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Lifetime of memories ruined in flooded Greek village of Metamorfosi

ATHENS (Reuters) - In the mud and debris of the flooded village of Metamorfosi in central Greece, 60-year-old farmer Athanasios Kostis is throwing out the memories of a lifetime.

"All my memories are here. Now it is all totally destroyed. We have thrown out everything away," Kostis told Reuters.

Storm Daniel, Greece's most intense since records began in 1930, swept through Thessaly for three days this month, killing 16 people - among them two from Metamorfosi - flooding cities and villages and turning the region into an inland sea.

Hundreds of residents were airlifted or pulled out of flooded homes in lifeboats, crops were washed away and tens of thousands of animals drowned.

Weeks later, the water has turned into mud, revealing the devastation in villages such as Metamorfosi, which had nearly disappeared beneath the water.

Like Kostis, the more than 300 residents of the village are primarily farmers occupied mainly with cotton cultivation, as well as some corn and livestock.

Most of them have found shelter in relatives' homes or by renting accommodation in nearby villages that did not flood.

"Now, no one lives in the village. Everyone has left. They all come during the day, they clean, they throw things away, they wash the houses, and then they leave again," Kostis said.

In the empty streets of Metamorfosi, which in Greek means transfiguration, piles of residents' belongings, framed paintings, furniture, blankets and carpets, are the only spot of colour in the mud.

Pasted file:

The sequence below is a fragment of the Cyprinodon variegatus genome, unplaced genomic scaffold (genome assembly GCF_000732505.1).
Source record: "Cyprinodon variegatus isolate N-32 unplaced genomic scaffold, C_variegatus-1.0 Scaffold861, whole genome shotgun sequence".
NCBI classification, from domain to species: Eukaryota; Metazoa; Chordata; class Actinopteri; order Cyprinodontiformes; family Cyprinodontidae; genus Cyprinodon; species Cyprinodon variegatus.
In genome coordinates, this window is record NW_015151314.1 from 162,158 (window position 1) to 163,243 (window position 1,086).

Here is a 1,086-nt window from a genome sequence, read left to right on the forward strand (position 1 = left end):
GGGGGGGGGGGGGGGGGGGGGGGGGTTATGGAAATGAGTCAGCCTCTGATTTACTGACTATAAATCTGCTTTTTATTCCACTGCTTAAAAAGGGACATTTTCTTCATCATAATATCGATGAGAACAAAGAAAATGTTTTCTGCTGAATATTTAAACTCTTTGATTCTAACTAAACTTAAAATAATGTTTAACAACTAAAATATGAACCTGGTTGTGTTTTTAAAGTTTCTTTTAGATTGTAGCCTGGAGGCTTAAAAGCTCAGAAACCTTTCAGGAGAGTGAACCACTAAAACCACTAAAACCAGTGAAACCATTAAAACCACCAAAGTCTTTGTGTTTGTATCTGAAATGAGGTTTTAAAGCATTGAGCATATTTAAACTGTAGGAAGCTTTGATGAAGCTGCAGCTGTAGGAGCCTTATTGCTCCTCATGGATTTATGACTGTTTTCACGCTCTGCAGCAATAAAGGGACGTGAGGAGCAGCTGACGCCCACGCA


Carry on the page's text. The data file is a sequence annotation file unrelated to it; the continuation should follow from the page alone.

The cemetery and buildings including the Church of the Transfiguration of Sotiros, a religious site visited by thousands of pilgrims each year, have suffered heavy damage.

The storm's impact on Metamorfosi was so emblematic of the devastation that Prime Minister Kyriakos Mitsotakis showed pictures of the submerged village when he met EU Commission President Ursula von der Leyen on Sept. 12 to request more aid from the European Union.

Kostis said the village had been hit by a flood in 1994, but then residents had been able to return three months later. This time, it might take longer, he said.

"With 4 metres of water, it will be a bit difficult to come back until spring,” he said.

(This story has been corrected to fix the title to EU Commission president in paragraph 11)

(Reporting by Stamos Prousalis and Louiza Gouliamaki; Writing by Renee Maltezou; Editing by Alison Williams)